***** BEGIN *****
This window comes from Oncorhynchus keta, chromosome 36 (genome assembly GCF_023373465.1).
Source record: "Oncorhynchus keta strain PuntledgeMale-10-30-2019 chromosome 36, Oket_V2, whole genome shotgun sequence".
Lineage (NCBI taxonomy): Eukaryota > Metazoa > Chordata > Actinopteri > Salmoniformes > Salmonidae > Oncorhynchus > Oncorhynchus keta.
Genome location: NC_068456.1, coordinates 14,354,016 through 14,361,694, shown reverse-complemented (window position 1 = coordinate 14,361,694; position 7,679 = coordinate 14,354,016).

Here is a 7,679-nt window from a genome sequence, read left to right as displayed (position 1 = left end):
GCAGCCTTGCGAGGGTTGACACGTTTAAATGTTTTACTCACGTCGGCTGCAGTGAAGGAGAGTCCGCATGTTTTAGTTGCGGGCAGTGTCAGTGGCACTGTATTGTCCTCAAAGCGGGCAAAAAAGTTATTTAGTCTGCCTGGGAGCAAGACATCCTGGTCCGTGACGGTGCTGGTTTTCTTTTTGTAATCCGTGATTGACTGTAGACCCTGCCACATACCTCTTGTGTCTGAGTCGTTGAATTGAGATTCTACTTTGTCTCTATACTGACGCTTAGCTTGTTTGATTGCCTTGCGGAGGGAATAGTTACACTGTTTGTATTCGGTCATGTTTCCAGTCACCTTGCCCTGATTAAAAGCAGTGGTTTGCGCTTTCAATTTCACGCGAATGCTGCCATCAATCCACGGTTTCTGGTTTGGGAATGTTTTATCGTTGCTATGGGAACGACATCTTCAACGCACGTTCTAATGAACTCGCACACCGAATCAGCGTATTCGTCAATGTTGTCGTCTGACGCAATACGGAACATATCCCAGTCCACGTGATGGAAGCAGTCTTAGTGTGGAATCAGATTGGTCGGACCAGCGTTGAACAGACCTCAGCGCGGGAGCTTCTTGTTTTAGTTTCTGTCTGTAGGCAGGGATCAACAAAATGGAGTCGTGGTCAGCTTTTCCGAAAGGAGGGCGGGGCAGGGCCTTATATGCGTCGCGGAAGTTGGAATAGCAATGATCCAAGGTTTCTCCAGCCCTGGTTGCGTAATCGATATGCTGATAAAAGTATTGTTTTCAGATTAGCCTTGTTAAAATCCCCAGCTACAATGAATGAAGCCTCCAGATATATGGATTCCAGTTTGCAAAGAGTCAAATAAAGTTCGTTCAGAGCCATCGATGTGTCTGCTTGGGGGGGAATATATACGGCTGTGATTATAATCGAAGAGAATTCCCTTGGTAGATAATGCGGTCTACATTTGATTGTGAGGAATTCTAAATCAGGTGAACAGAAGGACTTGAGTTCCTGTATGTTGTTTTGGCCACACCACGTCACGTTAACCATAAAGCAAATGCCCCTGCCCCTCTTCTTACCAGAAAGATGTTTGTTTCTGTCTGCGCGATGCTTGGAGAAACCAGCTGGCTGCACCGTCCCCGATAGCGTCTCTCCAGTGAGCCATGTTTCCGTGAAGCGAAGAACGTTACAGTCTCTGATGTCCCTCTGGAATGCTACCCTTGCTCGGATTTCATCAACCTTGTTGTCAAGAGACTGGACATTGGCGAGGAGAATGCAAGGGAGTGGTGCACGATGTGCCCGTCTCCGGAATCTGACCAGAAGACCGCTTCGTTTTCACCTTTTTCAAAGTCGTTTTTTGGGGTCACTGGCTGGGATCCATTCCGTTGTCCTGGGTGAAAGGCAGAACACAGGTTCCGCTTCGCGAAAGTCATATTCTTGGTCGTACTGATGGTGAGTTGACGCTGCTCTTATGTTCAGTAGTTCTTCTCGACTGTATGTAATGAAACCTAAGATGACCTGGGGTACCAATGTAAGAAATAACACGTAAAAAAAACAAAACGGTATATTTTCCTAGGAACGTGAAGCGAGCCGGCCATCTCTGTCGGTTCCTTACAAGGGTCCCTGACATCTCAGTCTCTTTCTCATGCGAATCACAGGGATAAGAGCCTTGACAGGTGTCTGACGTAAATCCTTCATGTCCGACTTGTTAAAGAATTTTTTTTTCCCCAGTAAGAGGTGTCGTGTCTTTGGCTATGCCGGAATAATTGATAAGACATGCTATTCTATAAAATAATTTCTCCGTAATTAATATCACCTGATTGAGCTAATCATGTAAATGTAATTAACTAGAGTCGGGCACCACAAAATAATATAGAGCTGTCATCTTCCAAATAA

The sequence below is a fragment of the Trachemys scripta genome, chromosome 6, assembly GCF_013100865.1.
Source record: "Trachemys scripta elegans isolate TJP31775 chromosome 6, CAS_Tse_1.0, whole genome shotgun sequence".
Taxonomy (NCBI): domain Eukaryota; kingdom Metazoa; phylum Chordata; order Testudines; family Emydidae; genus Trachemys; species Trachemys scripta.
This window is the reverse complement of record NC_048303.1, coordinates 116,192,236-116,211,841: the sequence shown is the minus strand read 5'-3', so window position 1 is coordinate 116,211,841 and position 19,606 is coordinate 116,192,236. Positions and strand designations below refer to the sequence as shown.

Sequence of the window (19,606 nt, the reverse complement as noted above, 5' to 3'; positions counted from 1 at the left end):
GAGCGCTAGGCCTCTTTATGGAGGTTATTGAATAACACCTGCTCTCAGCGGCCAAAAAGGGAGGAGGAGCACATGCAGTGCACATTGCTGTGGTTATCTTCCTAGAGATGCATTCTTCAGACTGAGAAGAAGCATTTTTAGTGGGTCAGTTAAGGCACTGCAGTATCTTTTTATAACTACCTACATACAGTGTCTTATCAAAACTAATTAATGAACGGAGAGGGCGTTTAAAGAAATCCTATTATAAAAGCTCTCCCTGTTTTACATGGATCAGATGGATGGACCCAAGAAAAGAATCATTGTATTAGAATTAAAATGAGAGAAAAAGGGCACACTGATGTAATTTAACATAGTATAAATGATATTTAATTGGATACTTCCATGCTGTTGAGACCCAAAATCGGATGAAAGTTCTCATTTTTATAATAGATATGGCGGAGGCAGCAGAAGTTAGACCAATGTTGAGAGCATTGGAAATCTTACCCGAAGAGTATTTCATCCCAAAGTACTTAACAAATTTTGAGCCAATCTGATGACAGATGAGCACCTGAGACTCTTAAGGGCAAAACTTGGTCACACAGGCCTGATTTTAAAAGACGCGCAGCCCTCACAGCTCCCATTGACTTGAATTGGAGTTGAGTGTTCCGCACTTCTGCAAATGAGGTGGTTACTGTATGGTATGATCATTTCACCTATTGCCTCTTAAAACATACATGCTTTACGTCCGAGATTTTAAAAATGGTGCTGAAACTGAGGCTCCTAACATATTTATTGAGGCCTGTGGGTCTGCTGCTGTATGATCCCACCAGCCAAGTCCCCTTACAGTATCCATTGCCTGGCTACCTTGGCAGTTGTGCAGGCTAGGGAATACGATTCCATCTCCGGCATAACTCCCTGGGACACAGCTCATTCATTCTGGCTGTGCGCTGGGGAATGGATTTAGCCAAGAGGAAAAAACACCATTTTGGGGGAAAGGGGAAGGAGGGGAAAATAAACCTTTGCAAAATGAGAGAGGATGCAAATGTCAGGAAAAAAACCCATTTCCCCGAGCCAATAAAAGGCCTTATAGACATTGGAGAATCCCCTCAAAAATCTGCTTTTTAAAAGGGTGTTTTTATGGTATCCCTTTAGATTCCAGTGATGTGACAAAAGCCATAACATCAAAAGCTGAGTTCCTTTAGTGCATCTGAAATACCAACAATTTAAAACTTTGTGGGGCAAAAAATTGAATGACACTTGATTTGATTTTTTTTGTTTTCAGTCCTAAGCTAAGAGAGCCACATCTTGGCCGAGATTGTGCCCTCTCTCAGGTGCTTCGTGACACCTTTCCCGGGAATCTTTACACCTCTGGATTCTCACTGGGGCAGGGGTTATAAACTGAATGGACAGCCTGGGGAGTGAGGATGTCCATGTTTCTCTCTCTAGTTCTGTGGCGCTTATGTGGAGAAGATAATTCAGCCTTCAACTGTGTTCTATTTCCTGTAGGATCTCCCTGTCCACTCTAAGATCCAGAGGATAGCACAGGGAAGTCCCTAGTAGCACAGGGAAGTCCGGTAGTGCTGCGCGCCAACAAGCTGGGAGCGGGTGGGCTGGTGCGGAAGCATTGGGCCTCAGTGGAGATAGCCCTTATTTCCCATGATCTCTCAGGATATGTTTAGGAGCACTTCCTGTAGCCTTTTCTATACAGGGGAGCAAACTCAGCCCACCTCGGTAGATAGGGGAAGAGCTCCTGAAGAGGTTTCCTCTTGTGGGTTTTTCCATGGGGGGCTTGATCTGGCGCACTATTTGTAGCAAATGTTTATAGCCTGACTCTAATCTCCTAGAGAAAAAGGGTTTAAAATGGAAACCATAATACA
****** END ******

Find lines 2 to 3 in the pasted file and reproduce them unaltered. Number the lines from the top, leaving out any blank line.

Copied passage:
Source record: "Oncorhynchus keta strain PuntledgeMale-10-30-2019 chromosome 36, Oket_V2, whole genome shotgun sequence".
Lineage (NCBI taxonomy): Eukaryota > Metazoa > Chordata > Actinopteri > Salmoniformes > Salmonidae > Oncorhynchus > Oncorhynchus keta.